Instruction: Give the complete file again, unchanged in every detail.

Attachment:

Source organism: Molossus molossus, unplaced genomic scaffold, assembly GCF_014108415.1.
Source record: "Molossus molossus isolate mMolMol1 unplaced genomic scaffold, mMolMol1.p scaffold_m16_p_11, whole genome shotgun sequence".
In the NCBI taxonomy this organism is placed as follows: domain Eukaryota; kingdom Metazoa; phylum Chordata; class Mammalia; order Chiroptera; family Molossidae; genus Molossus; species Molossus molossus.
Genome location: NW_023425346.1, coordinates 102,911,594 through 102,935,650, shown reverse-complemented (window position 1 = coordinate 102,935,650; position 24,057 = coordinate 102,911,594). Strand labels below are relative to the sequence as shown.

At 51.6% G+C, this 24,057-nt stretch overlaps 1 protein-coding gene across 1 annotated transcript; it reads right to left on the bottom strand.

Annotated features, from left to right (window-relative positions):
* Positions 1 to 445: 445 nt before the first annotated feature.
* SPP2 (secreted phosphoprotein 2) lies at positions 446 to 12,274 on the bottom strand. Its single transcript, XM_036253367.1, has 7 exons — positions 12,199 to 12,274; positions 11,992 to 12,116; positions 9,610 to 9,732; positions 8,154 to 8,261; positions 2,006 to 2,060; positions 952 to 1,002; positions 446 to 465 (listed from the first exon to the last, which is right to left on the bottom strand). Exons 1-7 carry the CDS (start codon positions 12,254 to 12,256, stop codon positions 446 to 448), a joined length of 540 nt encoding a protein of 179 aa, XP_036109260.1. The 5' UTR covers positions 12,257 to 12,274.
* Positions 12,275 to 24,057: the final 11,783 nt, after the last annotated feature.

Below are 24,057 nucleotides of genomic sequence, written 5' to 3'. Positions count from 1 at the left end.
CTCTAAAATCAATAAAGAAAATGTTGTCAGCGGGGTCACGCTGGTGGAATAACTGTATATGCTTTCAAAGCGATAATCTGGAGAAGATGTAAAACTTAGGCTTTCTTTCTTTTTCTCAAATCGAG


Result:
Source organism: Molossus molossus, unplaced genomic scaffold, assembly GCF_014108415.1.
Source record: "Molossus molossus isolate mMolMol1 unplaced genomic scaffold, mMolMol1.p scaffold_m16_p_11, whole genome shotgun sequence".
In the NCBI taxonomy this organism is placed as follows: domain Eukaryota; kingdom Metazoa; phylum Chordata; class Mammalia; order Chiroptera; family Molossidae; genus Molossus; species Molossus molossus.
Genome location: NW_023425346.1, coordinates 102,911,594 through 102,935,650, shown reverse-complemented (window position 1 = coordinate 102,935,650; position 24,057 = coordinate 102,911,594). Strand labels below are relative to the sequence as shown.

At 51.6% G+C, this 24,057-nt stretch overlaps 1 protein-coding gene across 1 annotated transcript; it reads right to left on the bottom strand.

Annotated features, from left to right (window-relative positions):
* Positions 1 to 445: 445 nt before the first annotated feature.
* SPP2 (secreted phosphoprotein 2) lies at positions 446 to 12,274 on the bottom strand. Its single transcript, XM_036253367.1, has 7 exons — positions 12,199 to 12,274; positions 11,992 to 12,116; positions 9,610 to 9,732; positions 8,154 to 8,261; positions 2,006 to 2,060; positions 952 to 1,002; positions 446 to 465 (listed from the first exon to the last, which is right to left on the bottom strand). Exons 1-7 carry the CDS (start codon positions 12,254 to 12,256, stop codon positions 446 to 448), a joined length of 540 nt encoding a protein of 179 aa, XP_036109260.1. The 5' UTR covers positions 12,257 to 12,274.
* Positions 12,275 to 24,057: the final 11,783 nt, after the last annotated feature.

Below are 24,057 nucleotides of genomic sequence, written 5' to 3'. Positions count from 1 at the left end.
CTCTAAAATCAATAAAGAAAATGTTGTCAGCGGGGTCACGCTGGTGGAATAACTGTATATGCTTTCAAAGCGATAATCTGGAGAAGATGTAAAACTTAGGCTTTCTTTCTTTTTCTCAAATCGAG